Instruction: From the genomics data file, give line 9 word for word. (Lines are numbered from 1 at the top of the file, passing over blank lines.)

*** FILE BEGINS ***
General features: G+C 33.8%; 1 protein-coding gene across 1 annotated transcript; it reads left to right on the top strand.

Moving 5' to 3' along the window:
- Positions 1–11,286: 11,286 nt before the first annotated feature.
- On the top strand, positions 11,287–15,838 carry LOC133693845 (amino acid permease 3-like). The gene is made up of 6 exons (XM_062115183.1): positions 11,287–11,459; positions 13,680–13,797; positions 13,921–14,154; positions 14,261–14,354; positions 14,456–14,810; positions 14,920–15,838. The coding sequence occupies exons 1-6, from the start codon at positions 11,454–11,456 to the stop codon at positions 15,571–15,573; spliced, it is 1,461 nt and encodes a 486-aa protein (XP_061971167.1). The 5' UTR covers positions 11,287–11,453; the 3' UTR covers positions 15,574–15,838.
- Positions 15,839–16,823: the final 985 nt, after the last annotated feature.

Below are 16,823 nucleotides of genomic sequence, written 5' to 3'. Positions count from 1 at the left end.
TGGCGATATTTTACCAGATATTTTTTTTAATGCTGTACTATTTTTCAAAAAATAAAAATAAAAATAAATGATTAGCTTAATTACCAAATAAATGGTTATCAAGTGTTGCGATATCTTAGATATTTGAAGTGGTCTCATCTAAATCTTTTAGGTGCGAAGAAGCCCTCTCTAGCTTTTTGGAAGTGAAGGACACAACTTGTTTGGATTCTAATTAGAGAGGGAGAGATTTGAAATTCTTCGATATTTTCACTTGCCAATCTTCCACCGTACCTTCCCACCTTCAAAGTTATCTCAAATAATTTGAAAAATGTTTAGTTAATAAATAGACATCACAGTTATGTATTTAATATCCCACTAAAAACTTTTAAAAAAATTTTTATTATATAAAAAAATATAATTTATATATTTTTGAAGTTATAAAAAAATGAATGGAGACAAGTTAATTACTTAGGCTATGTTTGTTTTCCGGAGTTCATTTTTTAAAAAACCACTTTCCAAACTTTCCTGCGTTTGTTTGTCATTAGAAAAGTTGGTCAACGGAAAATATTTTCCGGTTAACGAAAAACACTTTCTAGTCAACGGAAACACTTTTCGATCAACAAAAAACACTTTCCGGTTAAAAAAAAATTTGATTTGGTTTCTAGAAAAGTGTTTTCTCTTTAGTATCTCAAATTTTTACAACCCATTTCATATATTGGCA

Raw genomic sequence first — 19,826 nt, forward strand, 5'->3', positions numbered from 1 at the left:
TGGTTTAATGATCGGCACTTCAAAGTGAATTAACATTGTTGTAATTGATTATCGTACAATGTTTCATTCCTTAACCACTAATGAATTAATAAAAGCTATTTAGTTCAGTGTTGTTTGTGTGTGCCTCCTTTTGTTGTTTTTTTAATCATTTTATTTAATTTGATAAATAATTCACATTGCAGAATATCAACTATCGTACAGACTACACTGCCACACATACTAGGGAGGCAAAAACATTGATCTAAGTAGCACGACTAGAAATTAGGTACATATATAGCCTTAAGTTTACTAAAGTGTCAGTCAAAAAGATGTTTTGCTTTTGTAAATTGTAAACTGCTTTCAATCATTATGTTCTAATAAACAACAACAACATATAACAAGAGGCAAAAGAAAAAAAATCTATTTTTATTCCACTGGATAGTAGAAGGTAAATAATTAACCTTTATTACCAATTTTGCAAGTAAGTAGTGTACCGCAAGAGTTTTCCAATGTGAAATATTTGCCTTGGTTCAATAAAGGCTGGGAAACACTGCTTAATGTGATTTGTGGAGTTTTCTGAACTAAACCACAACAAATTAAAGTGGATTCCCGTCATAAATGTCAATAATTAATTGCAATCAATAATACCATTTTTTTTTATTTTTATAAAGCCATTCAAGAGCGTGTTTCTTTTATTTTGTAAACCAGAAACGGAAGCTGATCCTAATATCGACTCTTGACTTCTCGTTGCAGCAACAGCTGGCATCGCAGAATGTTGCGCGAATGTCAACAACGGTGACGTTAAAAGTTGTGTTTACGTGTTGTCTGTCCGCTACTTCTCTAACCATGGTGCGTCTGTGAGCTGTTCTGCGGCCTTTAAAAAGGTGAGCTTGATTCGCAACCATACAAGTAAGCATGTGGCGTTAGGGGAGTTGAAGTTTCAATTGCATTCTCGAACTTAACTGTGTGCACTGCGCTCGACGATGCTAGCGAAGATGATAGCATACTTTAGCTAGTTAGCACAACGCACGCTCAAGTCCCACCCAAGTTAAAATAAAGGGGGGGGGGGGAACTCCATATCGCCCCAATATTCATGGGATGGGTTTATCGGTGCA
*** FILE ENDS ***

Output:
TGGTTTAATGATCGGCACTTCAAAGTGAATTAACATTGTTGTAATTGATTATCGTACAATGTTTCATTCCTTAACCACTAATGAATTAATAAAAGCTATTTAGTTCAGTGTTGTTTGTGTGTGCCTCCTTTTGTTGTTTTTTTAATCATTTTATTTAATTTGATAAATAATTCACATTGCAGAATATCAACTATCGTACAGACTACACTGCCACACATACTAGGGAGGCAAAAACATTGATCTAAGTAGCACGACTAGAAATTAGGTACATATATAGCCTTAAGTTTACTAAAGTGTCAGTCAAAAAGATGTTTTGCTTTTGTAAATTGTAAACTGCTTTCAATCATTATGTTCTAATAAACAACAACAACATATAACAAGAGGCAAAAGAAAAAAAATCTATTTTTATTCCACTGGATAGTAGAAGGTAAATAATTAACCTTTATTACCAATTTTGCAAGTAAGTAGTGTACCGCAAGAGTTTTCCAATGTGAAATATTTGCCTTGGTTCAATAAAGGCTGGGAAACACTGCTTAATGTGATTTGTGGAGTTTTCTGAACTAAACCACAACAAATTAAAGTGGATTCCCGTCATAAATGTCAATAATTAATTGCAATCAATAATACCATTTTTTTTTATTTTTATAAAGCCATTCAAGAGCGTGTTTCTTTTATTTTGTAAACCAGAAACGGAAGCTGATCCTAATATCGACTCTTGACTTCTCGTTGCAGCAACAGCTGGCATCGCAGAATGTTGCGCGAATGTCAACAACGGTGACGTTAAAAGTTGTGTTTACGTGTTGTCTGTCCGCTACTTCTCTAACCATGGTGCGTCTGTGAGCTGTTCTGCGGCCTTTAAAAAGGTGAGCTTGATTCGCAACCATACAAGTAAGCATGTGGCGTTAGGGGAGTTGAAGTTTCAATTGCATTCTCGAACTTAACTGTGTGCACTGCGCTCGACGATGCTAGCGAAGATGATAGCATACTTTAGCTAGTTAGCACAACGCACGCTCAAGTCCCACCCAAGTTAAAATAAAGGGGGGGGGGGGAACTCCATATCGCCCCAATATTCATGGGATGGGTTTATCGGTGCA